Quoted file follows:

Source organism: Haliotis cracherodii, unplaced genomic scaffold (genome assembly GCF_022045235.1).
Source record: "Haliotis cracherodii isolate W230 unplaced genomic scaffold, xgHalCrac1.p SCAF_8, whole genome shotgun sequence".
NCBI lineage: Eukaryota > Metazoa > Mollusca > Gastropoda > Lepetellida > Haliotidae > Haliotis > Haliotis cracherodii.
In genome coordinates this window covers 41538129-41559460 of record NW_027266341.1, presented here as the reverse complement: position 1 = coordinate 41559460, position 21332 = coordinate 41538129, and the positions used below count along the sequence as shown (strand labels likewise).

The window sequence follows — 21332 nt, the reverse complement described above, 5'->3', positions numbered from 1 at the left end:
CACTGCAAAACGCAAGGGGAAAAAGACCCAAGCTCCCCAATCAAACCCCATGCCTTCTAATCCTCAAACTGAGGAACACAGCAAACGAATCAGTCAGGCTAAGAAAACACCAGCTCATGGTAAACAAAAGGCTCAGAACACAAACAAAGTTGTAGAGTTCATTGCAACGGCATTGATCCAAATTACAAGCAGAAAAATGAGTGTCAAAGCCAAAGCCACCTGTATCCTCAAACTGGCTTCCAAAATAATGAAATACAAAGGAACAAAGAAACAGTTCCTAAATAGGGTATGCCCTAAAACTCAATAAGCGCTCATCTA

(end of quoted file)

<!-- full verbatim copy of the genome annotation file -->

Source organism: Haliotis cracherodii, unplaced genomic scaffold (genome assembly GCF_022045235.1).
Source record: "Haliotis cracherodii isolate W230 unplaced genomic scaffold, xgHalCrac1.p SCAF_8, whole genome shotgun sequence".
NCBI lineage: Eukaryota > Metazoa > Mollusca > Gastropoda > Lepetellida > Haliotidae > Haliotis > Haliotis cracherodii.
In genome coordinates this window covers 41538129-41559460 of record NW_027266341.1, presented here as the reverse complement: position 1 = coordinate 41559460, position 21332 = coordinate 41538129, and the positions used below count along the sequence as shown (strand labels likewise).

The window sequence follows — 21332 nt, the reverse complement described above, 5'->3', positions numbered from 1 at the left end:
CACTGCAAAACGCAAGGGGAAAAAGACCCAAGCTCCCCAATCAAACCCCATGCCTTCTAATCCTCAAACTGAGGAACACAGCAAACGAATCAGTCAGGCTAAGAAAACACCAGCTCATGGTAAACAAAAGGCTCAGAACACAAACAAAGTTGTAGAGTTCATTGCAACGGCATTGATCCAAATTACAAGCAGAAAAATGAGTGTCAAAGCCAAAGCCACCTGTATCCTCAAACTGGCTTCCAAAATAATGAAATACAAAGGAACAAAGAAACAGTTCCTAAATAGGGTATGCCCTAAAACTCAATAAGCGCTCATCTA